Between September 17 and 19, the seminar titled Educational responses to Islamophobia and intolerance against Muslims in Europe was held in Budapest. Which FUNCI participated and was attended by numerous young people from different latitudes.
This seminar was framed, on the one hand, in the ” No Hate Speech Movement” of the Council of Europe (CoE), which aims to mobilize citizens, especially young people, against all forms of intolerance and, on the other hand, the seminar is included in the educational activities of the OSCE/ODIHR to combat discrimination against Muslims in Europe.
The objective of the first day of the seminar was to explore the causes, forms, and manifestations of Islamophobia in our societies. Hate speech encompasses any form of expression that justifies, spreads, incites, or promotes forms of rejection based on intolerance and discrimination.
On the other hand, the visual becomes very important in Islamophobic attitudes, as shown by the tiresome debates in Europe about the veil or the minarets or the attacks against Sikhs in the United States; only because they are mistakenly perceived as Muslims. Due to the use of the turban. For this reason, we can affirm that Islamophobia is suffered more by women precisely. Because of the veil as a visual marker of identity.
The rejection of people we perceive as different and, specifically, the discrimination against Muslims for visually belonging to a group, often leads to the elaboration of racial characterizations or special vigilance over any minimum action of a Muslim.
There are six major stereotypes in European public discourse about Muslims:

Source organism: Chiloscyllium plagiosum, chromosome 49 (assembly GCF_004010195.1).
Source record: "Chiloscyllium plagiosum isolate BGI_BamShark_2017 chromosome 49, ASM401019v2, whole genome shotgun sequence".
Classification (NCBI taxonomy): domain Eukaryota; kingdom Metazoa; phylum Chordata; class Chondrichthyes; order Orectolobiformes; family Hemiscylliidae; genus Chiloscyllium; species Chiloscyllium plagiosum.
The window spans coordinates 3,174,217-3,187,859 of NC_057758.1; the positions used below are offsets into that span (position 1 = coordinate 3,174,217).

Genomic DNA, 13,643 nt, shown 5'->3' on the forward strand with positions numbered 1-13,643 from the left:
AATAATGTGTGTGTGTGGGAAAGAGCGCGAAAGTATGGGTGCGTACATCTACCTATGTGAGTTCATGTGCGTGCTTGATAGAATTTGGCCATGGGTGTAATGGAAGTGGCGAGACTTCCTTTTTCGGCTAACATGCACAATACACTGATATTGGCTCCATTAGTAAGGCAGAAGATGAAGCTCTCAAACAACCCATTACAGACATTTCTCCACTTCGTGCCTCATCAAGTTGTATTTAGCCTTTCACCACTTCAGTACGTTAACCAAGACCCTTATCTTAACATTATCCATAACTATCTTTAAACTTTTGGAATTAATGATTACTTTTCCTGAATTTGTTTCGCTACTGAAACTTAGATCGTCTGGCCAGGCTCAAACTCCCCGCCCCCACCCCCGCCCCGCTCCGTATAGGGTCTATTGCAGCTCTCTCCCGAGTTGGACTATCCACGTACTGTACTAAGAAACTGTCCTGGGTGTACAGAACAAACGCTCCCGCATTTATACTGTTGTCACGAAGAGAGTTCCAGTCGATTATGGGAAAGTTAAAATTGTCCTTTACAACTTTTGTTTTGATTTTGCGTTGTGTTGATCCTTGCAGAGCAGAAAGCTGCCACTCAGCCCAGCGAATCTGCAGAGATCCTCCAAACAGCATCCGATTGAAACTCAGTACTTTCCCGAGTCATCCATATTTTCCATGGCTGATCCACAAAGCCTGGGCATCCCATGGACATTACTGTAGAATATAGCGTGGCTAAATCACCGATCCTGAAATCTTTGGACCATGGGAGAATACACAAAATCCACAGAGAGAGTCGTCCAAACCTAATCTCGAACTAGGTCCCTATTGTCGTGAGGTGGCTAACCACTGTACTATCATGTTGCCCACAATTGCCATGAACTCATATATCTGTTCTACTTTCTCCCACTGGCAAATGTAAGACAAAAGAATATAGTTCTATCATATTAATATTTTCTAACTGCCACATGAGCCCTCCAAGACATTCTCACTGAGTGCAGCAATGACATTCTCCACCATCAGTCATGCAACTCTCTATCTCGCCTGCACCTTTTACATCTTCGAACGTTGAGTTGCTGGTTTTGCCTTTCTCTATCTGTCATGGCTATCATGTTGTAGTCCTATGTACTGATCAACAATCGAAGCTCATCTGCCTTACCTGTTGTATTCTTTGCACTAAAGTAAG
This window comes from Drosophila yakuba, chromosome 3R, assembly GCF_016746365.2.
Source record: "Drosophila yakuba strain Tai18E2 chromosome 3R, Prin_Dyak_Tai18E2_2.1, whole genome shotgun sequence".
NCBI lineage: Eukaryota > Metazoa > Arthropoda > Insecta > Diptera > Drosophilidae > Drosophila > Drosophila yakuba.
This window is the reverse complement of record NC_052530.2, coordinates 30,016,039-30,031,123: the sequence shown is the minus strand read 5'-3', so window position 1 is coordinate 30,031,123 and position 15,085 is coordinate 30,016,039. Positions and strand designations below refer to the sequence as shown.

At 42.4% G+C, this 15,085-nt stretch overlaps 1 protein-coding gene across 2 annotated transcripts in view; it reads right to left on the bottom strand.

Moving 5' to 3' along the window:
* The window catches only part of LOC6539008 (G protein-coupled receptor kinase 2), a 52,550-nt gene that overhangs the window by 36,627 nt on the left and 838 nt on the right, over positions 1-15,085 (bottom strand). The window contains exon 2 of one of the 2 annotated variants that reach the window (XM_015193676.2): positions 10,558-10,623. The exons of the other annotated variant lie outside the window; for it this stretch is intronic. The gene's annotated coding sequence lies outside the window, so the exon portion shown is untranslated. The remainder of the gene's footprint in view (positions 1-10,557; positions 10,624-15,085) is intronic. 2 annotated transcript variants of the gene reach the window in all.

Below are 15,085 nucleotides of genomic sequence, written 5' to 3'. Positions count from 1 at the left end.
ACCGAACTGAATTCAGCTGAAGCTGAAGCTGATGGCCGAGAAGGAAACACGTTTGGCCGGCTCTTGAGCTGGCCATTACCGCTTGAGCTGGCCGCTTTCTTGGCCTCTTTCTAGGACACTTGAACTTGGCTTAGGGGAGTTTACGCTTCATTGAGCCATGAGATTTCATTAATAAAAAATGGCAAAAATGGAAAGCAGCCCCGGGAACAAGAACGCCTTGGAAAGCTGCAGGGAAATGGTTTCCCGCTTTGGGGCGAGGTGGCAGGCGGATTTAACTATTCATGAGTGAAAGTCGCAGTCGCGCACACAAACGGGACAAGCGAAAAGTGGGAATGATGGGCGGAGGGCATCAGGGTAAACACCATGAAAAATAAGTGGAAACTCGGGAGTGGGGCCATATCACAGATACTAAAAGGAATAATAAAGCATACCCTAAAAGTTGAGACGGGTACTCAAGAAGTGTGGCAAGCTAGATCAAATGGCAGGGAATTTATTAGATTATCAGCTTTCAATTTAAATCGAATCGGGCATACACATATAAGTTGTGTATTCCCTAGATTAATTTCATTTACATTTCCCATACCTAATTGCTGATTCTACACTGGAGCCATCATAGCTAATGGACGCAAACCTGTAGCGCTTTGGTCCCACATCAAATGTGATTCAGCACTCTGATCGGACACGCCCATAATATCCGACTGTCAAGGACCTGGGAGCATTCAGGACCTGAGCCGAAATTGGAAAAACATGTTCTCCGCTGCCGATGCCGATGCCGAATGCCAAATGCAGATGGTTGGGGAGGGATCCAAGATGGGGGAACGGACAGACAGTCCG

- All are equal
- Everyone is motivated by religion
- They are completely different from us
- They are culturally and morally inferior to us
- It is impossible to cooperate with them
- They are a threat to our countries
Other fairly widespread stereotypes could be added. For example, all Muslims are violent and uneducated.
In this way, the denial of Islam and Muslims is often used to define a regional, national or European identity, in line with one of the traits of Orientalism, as defined by Edward Said: the use of the other Arab-Muslim for Europe to define itself in opposition to him. Argument widely used by the European extreme right.
Within the framework of the debates on multiculturalism in Europe. There have been many attempts to specify a definition of European identity. And it has been practically impossible to define some basic features. Thus, there has been confusion between Europe and the European Union. Therefore, a discriminatory attitude towards Muslims often involves confronting these principles with Islam and Muslims, as supposed representatives of the absence of democracy, human rights, and others.
Responses to Islamophobia
The second day of the seminar focused on responses to Islamophobia from education in Europe. Specifically, familiarizing the participants with the materials and tools created by the CoE and OSCE/ODIHR. A campaign focused on young people and the Internet that has an international network of activists (to which you can join) to raise awareness of these issues by mobilizing young people, detecting forms of hate speech online, supporting those who experience it, and reducing its impact. In this context, the CoE has prepared COMPASS.
The manual on Human Rights Education with Youth. On the other hand, Bookmarks is a specific manual to combat racism and xenophobia on the internet. Both are very insistent on the importance of understanding the boundary between freedom of expression. And hate speech include a wide variety of practical techniques, activities, and methods.
A mother and her son walk down the street. Her son de Ella says to her: “Look, mom, a black man”. She replies: “no, they are, he is not a black man, he is our neighbor”. This brief dialogue mentioned in the seminar sums up well the need to break down simplistic stereotypes about identity. And to get to know better people who apparently do not share our identity or culture. We must never forget that we were all born free and equal in dignity and rights.
You may also be interested in Structural Islamophobia. another glass ceiling